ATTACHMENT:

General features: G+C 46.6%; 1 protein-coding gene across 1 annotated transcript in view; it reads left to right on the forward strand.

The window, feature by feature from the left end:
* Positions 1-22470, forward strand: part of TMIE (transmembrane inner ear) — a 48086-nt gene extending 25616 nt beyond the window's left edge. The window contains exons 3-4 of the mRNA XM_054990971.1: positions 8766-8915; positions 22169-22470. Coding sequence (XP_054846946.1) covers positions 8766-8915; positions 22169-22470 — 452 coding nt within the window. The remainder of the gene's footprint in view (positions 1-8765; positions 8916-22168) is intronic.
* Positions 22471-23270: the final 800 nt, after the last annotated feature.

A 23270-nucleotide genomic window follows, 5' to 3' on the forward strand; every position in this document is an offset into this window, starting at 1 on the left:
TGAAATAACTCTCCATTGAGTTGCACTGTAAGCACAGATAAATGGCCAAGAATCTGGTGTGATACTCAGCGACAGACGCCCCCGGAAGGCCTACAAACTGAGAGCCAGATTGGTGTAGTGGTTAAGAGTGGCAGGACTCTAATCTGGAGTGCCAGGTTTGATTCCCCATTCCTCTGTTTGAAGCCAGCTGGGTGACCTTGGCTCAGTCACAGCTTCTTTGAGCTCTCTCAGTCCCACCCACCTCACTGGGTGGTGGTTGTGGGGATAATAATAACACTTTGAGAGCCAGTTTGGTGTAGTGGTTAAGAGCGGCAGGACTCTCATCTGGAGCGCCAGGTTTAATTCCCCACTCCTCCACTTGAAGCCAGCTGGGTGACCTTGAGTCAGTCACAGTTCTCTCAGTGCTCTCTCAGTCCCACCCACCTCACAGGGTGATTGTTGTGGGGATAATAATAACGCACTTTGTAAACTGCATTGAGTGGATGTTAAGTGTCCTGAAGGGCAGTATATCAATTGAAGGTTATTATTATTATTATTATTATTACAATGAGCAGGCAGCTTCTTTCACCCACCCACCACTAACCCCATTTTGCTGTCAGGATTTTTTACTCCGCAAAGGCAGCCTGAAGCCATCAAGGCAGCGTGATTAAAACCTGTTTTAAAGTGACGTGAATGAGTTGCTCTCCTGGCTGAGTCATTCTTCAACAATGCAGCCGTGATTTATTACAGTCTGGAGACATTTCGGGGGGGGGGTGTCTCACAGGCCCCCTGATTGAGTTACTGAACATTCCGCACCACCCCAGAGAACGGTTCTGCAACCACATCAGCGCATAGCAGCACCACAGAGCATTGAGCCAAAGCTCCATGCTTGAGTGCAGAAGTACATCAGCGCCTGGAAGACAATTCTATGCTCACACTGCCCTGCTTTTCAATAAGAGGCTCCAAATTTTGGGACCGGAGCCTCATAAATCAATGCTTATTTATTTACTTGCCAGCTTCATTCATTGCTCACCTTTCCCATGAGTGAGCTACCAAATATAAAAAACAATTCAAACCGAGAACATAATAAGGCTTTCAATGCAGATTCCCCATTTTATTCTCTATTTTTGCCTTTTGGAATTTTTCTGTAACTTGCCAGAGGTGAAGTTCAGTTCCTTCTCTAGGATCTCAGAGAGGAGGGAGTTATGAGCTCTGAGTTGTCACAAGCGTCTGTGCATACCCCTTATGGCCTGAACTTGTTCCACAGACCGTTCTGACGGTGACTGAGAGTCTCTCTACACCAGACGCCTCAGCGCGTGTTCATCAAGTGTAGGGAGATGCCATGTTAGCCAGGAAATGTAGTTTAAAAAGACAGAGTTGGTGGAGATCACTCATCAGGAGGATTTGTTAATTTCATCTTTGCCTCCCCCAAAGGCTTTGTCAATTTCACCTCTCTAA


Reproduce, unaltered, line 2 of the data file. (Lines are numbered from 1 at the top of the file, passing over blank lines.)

The window, feature by feature from the left end: